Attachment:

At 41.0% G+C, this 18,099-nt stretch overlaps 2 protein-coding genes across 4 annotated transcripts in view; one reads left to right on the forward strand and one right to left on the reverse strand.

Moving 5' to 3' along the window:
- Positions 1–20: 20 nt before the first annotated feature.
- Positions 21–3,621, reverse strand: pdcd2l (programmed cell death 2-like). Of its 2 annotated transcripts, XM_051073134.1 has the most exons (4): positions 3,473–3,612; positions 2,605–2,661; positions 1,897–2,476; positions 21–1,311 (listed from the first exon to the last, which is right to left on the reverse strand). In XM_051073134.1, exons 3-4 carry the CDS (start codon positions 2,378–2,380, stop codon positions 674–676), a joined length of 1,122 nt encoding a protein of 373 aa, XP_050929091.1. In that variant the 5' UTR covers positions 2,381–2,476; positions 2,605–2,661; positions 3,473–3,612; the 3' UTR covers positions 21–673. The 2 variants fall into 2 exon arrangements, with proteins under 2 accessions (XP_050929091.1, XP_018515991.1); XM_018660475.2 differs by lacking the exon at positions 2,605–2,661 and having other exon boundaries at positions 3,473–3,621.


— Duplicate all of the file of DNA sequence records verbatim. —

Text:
At 41.0% G+C, this 18,099-nt stretch overlaps 2 protein-coding genes across 4 annotated transcripts in view; one reads left to right on the forward strand and one right to left on the reverse strand.

Moving 5' to 3' along the window:
- Positions 1–20: 20 nt before the first annotated feature.
- Positions 21–3,621, reverse strand: pdcd2l (programmed cell death 2-like). Of its 2 annotated transcripts, XM_051073134.1 has the most exons (4): positions 3,473–3,612; positions 2,605–2,661; positions 1,897–2,476; positions 21–1,311 (listed from the first exon to the last, which is right to left on the reverse strand). In XM_051073134.1, exons 3-4 carry the CDS (start codon positions 2,378–2,380, stop codon positions 674–676), a joined length of 1,122 nt encoding a protein of 373 aa, XP_050929091.1. In that variant the 5' UTR covers positions 2,381–2,476; positions 2,605–2,661; positions 3,473–3,612; the 3' UTR covers positions 21–673. The 2 variants fall into 2 exon arrangements, with proteins under 2 accessions (XP_050929091.1, XP_018515991.1); XM_018660475.2 differs by lacking the exon at positions 2,605–2,661 and having other exon boundaries at positions 3,473–3,621.